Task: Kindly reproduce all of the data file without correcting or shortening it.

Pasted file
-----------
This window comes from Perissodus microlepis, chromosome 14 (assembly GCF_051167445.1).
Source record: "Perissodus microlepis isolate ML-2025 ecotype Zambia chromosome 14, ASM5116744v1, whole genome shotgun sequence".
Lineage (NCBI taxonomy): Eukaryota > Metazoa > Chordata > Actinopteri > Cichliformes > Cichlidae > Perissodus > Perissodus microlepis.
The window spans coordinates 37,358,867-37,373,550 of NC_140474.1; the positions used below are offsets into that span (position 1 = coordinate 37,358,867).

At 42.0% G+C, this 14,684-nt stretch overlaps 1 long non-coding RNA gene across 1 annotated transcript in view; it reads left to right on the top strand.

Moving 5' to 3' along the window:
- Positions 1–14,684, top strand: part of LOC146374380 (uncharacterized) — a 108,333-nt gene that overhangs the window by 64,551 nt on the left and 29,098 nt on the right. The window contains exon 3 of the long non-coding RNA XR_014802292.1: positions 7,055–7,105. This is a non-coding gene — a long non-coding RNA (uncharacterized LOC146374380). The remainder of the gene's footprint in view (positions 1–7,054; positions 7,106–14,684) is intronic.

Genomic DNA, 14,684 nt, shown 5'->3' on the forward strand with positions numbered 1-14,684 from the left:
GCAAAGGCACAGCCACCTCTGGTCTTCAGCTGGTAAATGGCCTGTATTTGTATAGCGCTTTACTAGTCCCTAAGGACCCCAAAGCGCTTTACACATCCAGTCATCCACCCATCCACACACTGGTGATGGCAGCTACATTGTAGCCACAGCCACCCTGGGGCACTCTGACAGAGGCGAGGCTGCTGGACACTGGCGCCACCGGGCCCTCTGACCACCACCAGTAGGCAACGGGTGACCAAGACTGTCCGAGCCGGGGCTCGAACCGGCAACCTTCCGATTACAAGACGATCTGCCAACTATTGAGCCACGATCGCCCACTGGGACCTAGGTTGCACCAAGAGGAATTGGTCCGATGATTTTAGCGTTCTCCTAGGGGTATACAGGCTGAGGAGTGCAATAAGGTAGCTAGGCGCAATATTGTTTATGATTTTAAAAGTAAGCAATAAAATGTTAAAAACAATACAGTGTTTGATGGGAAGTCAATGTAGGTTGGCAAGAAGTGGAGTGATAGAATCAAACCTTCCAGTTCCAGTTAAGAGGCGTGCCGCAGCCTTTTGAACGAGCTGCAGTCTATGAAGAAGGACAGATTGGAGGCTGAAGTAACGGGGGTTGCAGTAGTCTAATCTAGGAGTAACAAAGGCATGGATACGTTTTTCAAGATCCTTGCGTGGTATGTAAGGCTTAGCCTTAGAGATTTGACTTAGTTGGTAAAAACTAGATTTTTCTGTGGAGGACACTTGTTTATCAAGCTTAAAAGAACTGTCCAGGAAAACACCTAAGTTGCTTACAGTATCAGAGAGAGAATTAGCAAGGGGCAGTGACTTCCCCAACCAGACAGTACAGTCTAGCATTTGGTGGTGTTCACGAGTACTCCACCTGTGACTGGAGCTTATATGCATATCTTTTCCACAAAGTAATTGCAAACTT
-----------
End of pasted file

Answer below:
This window comes from Perissodus microlepis, chromosome 14 (assembly GCF_051167445.1).
Source record: "Perissodus microlepis isolate ML-2025 ecotype Zambia chromosome 14, ASM5116744v1, whole genome shotgun sequence".
Lineage (NCBI taxonomy): Eukaryota > Metazoa > Chordata > Actinopteri > Cichliformes > Cichlidae > Perissodus > Perissodus microlepis.
The window spans coordinates 37,358,867-37,373,550 of NC_140474.1; the positions used below are offsets into that span (position 1 = coordinate 37,358,867).

At 42.0% G+C, this 14,684-nt stretch overlaps 1 long non-coding RNA gene across 1 annotated transcript in view; it reads left to right on the top strand.

Moving 5' to 3' along the window:
- Positions 1–14,684, top strand: part of LOC146374380 (uncharacterized) — a 108,333-nt gene that overhangs the window by 64,551 nt on the left and 29,098 nt on the right. The window contains exon 3 of the long non-coding RNA XR_014802292.1: positions 7,055–7,105. This is a non-coding gene — a long non-coding RNA (uncharacterized LOC146374380). The remainder of the gene's footprint in view (positions 1–7,054; positions 7,106–14,684) is intronic.

Genomic DNA, 14,684 nt, shown 5'->3' on the forward strand with positions numbered 1-14,684 from the left:
GCAAAGGCACAGCCACCTCTGGTCTTCAGCTGGTAAATGGCCTGTATTTGTATAGCGCTTTACTAGTCCCTAAGGACCCCAAAGCGCTTTACACATCCAGTCATCCACCCATCCACACACTGGTGATGGCAGCTACATTGTAGCCACAGCCACCCTGGGGCACTCTGACAGAGGCGAGGCTGCTGGACACTGGCGCCACCGGGCCCTCTGACCACCACCAGTAGGCAACGGGTGACCAAGACTGTCCGAGCCGGGGCTCGAACCGGCAACCTTCCGATTACAAGACGATCTGCCAACTATTGAGCCACGATCGCCCACTGGGACCTAGGTTGCACCAAGAGGAATTGGTCCGATGATTTTAGCGTTCTCCTAGGGGTATACAGGCTGAGGAGTGCAATAAGGTAGCTAGGCGCAATATTGTTTATGATTTTAAAAGTAAGCAATAAAATGTTAAAAACAATACAGTGTTTGATGGGAAGTCAATGTAGGTTGGCAAGAAGTGGAGTGATAGAATCAAACCTTCCAGTTCCAGTTAAGAGGCGTGCCGCAGCCTTTTGAACGAGCTGCAGTCTATGAAGAAGGACAGATTGGAGGCTGAAGTAACGGGGGTTGCAGTAGTCTAATCTAGGAGTAACAAAGGCATGGATACGTTTTTCAAGATCCTTGCGTGGTATGTAAGGCTTAGCCTTAGAGATTTGACTTAGTTGGTAAAAACTAGATTTTTCTGTGGAGGACACTTGTTTATCAAGCTTAAAAGAACTGTCCAGGAAAACACCTAAGTTGCTTACAGTATCAGAGAGAGAATTAGCAAGGGGCAGTGACTTCCCCAACCAGACAGTACAGTCTAGCATTTGGTGGTGTTCACGAGTACTCCACCTGTGACTGGAGCTTATATGCATATCTTTTCCACAAAGTAATTGCAAACTT